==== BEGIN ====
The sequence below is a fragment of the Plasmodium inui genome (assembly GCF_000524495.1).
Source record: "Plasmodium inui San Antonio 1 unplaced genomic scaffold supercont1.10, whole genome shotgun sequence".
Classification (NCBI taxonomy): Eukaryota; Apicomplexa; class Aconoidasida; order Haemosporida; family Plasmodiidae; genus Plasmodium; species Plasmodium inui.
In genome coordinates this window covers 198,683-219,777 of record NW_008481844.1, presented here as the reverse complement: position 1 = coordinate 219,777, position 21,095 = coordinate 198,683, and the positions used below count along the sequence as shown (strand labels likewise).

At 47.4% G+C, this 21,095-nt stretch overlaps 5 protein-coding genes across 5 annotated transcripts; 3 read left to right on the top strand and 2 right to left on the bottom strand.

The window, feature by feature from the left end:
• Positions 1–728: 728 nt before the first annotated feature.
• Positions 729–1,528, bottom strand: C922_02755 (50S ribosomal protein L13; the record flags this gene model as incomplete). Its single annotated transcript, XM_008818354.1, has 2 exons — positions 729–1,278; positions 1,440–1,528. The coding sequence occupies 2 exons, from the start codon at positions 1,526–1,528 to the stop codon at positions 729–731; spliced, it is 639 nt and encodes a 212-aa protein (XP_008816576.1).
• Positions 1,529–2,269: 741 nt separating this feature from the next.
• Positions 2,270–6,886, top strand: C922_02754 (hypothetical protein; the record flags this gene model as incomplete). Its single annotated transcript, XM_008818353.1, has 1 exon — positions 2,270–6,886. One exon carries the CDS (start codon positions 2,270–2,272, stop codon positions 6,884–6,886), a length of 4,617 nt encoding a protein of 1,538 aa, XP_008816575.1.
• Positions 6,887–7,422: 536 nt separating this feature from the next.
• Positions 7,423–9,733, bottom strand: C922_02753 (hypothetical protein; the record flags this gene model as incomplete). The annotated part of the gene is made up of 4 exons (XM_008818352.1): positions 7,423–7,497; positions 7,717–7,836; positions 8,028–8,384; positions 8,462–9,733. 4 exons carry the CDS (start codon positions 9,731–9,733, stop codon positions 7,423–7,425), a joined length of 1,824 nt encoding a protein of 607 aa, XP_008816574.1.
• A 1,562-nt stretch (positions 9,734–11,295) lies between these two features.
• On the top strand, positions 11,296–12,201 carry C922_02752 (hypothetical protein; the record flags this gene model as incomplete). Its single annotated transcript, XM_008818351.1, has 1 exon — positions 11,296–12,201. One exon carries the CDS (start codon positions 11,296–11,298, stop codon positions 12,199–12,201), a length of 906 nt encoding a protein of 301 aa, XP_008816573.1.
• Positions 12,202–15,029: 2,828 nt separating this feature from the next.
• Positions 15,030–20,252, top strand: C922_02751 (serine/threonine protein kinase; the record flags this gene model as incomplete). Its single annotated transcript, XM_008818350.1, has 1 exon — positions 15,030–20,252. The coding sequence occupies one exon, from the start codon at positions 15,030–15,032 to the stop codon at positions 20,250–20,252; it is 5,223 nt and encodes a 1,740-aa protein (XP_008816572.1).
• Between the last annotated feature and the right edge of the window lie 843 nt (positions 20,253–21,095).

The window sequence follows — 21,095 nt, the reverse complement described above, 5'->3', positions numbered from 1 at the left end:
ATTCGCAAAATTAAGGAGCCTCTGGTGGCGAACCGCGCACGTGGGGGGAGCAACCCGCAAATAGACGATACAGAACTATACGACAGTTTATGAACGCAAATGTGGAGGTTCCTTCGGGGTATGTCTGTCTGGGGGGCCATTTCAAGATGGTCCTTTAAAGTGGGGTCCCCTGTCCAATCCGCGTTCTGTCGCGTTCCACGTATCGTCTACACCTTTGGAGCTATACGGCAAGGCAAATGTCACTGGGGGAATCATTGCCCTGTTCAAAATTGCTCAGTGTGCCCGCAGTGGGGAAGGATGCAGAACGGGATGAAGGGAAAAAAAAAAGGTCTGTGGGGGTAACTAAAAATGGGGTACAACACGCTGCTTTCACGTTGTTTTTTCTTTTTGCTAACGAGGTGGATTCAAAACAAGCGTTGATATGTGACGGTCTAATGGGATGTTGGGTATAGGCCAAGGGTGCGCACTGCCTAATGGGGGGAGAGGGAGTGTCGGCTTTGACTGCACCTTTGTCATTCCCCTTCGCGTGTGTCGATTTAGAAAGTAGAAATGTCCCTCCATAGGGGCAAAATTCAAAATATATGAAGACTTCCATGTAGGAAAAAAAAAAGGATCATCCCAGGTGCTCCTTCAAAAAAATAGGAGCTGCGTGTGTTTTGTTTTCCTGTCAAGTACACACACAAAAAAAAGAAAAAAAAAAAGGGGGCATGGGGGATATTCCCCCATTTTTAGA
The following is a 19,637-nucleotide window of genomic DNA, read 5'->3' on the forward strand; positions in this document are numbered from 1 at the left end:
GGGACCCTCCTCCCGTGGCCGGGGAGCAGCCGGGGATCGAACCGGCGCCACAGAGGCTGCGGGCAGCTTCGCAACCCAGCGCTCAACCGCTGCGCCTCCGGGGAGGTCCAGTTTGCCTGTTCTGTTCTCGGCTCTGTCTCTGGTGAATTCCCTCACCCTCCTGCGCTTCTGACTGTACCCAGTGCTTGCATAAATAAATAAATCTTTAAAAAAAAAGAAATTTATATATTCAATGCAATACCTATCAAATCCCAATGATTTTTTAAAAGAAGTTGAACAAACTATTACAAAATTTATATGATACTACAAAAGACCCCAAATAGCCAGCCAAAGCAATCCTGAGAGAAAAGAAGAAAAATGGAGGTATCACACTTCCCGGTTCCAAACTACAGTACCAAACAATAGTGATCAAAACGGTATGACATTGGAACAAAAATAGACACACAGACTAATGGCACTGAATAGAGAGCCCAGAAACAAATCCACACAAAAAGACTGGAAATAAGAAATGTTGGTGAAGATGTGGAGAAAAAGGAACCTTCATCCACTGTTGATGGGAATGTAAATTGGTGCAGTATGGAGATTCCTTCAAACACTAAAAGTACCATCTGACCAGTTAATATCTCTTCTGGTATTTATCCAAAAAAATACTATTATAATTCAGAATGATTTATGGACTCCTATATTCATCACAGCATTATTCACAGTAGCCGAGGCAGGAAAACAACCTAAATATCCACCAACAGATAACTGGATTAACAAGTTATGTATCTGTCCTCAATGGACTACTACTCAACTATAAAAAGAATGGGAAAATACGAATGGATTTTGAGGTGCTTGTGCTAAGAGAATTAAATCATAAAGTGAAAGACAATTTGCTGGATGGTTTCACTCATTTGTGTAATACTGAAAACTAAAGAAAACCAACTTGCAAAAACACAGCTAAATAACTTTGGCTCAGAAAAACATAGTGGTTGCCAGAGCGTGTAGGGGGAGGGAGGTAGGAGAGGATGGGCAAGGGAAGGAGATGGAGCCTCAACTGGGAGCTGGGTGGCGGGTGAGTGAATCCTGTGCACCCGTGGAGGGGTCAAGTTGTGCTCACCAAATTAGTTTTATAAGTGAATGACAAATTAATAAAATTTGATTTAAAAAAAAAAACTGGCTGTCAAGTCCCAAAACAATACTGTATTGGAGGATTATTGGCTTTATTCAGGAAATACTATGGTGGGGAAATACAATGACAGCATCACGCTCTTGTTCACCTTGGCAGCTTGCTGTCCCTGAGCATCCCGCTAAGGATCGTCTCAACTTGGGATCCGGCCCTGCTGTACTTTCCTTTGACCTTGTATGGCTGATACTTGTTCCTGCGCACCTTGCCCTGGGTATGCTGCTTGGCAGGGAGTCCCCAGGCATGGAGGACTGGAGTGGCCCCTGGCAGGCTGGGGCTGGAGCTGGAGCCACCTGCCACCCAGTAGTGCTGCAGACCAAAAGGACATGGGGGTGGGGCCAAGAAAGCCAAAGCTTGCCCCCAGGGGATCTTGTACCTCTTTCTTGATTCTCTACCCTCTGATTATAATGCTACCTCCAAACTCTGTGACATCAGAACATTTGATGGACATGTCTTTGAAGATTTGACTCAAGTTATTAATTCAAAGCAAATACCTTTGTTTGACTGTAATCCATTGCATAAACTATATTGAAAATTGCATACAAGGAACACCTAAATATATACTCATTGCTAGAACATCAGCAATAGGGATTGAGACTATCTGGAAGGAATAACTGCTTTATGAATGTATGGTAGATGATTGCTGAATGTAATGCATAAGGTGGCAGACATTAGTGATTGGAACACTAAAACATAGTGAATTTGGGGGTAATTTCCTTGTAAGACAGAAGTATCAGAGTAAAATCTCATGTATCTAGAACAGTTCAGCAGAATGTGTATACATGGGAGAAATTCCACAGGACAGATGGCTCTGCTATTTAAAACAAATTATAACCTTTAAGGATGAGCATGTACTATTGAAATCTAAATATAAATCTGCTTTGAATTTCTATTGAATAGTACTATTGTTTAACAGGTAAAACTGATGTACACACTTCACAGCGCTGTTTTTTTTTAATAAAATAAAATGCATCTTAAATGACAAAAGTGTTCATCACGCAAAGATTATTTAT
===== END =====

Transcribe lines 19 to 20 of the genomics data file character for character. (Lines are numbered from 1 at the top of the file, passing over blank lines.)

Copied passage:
ATTCGCAAAATTAAGGAGCCTCTGGTGGCGAACCGCGCACGTGGGGGGAGCAACCCGCAAATAGACGATACAGAACTATACGACAGTTTATGAACGCAAATGTGGAGGTTCCTTCGGGGTATGTCTGTCTGGGGGGCCATTTCAAGATGGTCCTTTAAAGTGGGGTCCCCTGTCCAATCCGCGTTCTGTCGCGTTCCACGTATCGTCTACACCTTTGGAGCTATACGGCAAGGCAAATGTCACTGGGGGAATCATTGCCCTGTTCAAAATTGCTCAGTGTGCCCGCAGTGGGGAAGGATGCAGAACGGGATGAAGGGAAAAAAAAAAGGTCTGTGGGGGTAACTAAAAATGGGGTACAACACGCTGCTTTCACGTTGTTTTTTCTTTTTGCTAACGAGGTGGATTCAAAACAAGCGTTGATATGTGACGGTCTAATGGGATGTTGGGTATAGGCCAAGGGTGCGCACTGCCTAATGGGGGGAGAGGGAGTGTCGGCTTTGACTGCACCTTTGTCATTCCCCTTCGCGTGTGTCGATTTAGAAAGTAGAAATGTCCCTCCATAGGGGCAAAATTCAAAATATATGAAGACTTCCATGTAGGAAAAAAAAAAGGATCATCCCAGGTGCTCCTTCAAAAAAATAGGAGCTGCGTGTGTTTTGTTTTCCTGTCAAGTACACACACAAAAAAAAGAAAAAAAAAAAGGGGGCATGGGGGATATTCCCCCATTTTTAGA
The following is a 19,637-nucleotide window of genomic DNA, read 5'->3' on the forward strand; positions in this document are numbered from 1 at the left end: